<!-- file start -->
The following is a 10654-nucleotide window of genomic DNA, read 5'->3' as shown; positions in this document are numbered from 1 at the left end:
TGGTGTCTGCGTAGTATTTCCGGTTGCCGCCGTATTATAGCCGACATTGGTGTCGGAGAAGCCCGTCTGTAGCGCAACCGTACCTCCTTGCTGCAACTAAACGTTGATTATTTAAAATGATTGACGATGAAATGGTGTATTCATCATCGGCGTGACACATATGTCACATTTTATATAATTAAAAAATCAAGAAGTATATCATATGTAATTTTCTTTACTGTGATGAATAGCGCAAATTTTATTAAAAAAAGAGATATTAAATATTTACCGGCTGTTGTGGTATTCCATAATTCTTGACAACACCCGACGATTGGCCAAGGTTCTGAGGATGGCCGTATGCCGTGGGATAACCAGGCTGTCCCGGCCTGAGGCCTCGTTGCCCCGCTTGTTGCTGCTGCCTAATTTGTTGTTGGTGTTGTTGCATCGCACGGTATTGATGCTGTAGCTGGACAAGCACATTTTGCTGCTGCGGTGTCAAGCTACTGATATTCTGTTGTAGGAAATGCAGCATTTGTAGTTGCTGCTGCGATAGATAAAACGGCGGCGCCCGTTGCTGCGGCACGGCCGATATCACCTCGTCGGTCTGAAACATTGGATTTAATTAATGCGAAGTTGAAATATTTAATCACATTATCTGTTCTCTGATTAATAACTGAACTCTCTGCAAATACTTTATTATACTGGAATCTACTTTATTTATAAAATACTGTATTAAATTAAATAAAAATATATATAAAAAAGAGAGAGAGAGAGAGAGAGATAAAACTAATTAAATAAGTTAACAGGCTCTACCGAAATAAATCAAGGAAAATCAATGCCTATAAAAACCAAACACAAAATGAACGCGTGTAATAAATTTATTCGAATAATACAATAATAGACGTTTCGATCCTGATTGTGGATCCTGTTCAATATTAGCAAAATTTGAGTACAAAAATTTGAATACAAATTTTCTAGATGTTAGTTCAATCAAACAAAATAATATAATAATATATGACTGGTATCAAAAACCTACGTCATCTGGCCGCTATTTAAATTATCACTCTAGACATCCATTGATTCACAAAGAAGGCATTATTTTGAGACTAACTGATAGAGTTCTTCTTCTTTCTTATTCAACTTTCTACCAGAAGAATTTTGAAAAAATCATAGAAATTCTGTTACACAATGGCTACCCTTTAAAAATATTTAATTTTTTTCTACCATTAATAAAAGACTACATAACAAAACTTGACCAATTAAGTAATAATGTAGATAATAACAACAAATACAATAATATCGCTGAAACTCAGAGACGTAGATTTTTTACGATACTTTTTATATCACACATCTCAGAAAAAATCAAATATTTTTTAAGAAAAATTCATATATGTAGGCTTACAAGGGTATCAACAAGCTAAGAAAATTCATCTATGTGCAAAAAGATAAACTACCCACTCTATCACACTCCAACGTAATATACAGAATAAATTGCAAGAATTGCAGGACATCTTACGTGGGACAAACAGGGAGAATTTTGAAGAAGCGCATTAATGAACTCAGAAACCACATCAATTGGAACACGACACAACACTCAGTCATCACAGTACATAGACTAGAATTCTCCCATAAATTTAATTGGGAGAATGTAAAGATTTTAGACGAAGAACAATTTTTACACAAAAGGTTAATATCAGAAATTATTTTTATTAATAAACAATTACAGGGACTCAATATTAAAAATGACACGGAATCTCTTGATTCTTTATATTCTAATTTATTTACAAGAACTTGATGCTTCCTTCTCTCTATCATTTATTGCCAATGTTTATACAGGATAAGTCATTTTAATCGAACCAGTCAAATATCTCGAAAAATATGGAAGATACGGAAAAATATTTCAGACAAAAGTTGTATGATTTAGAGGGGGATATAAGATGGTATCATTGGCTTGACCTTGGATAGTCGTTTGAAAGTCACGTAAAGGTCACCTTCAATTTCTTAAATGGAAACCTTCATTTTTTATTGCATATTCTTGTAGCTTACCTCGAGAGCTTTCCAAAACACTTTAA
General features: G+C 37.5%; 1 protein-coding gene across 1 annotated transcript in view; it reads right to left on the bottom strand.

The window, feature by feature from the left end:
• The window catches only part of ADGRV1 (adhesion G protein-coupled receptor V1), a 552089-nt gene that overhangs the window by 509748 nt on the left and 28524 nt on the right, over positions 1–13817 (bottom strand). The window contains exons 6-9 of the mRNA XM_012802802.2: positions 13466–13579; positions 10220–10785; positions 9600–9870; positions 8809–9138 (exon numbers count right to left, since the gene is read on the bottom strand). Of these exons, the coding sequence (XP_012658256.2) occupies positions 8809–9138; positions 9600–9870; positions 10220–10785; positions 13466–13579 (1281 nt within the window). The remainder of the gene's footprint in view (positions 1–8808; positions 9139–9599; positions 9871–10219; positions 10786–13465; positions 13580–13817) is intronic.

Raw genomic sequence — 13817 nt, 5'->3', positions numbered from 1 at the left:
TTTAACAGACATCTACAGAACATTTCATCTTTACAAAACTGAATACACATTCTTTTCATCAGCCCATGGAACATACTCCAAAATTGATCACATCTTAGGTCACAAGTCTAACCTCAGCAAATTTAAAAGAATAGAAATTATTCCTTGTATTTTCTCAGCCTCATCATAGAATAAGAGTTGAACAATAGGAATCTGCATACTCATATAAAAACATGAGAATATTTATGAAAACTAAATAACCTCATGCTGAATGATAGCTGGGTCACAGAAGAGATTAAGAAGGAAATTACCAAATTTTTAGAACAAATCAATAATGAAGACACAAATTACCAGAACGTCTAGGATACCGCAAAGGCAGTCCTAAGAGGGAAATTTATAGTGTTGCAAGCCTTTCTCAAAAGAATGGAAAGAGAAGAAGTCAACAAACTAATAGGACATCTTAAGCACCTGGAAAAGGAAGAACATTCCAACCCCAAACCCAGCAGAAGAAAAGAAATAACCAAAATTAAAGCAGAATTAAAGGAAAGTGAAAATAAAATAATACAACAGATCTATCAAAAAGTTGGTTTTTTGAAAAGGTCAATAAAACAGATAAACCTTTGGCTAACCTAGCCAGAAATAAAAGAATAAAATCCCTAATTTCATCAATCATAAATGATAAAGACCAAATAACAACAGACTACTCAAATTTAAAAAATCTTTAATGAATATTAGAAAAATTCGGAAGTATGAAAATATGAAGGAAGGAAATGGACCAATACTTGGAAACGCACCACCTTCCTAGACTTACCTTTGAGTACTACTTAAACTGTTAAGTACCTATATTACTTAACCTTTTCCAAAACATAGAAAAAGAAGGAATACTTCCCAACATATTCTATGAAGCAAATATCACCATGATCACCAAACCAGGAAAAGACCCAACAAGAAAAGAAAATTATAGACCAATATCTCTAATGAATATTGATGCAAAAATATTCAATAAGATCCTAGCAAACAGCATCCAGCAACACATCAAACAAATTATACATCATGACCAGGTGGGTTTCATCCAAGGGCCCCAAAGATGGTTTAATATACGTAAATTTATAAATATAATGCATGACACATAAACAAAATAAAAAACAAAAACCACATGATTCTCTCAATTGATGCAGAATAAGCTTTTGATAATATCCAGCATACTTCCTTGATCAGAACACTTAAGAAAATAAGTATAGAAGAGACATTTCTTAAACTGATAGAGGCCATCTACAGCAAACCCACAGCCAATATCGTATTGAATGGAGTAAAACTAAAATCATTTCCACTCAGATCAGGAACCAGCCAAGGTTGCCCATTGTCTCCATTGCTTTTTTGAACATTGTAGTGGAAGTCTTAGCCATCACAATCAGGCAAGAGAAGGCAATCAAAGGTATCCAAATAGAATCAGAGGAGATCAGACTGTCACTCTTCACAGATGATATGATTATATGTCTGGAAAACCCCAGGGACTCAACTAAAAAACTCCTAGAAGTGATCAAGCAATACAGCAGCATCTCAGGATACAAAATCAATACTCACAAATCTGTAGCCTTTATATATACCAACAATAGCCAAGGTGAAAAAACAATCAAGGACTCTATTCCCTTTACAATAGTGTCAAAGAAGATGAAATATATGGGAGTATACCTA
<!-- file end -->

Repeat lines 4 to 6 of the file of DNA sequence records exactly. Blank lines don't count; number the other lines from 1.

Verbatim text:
The window, feature by feature from the left end:
• The window catches only part of ADGRV1 (adhesion G protein-coupled receptor V1), a 552089-nt gene that overhangs the window by 509748 nt on the left and 28524 nt on the right, over positions 1–13817 (bottom strand). The window contains exons 6-9 of the mRNA XM_012802802.2: positions 13466–13579; positions 10220–10785; positions 9600–9870; positions 8809–9138 (exon numbers count right to left, since the gene is read on the bottom strand). Of these exons, the coding sequence (XP_012658256.2) occupies positions 8809–9138; positions 9600–9870; positions 10220–10785; positions 13466–13579 (1281 nt within the window). The remainder of the gene's footprint in view (positions 1–8808; positions 9139–9599; positions 9871–10219; positions 10786–13465; positions 13580–13817) is intronic.

Raw genomic sequence — 13817 nt, 5'->3', positions numbered from 1 at the left: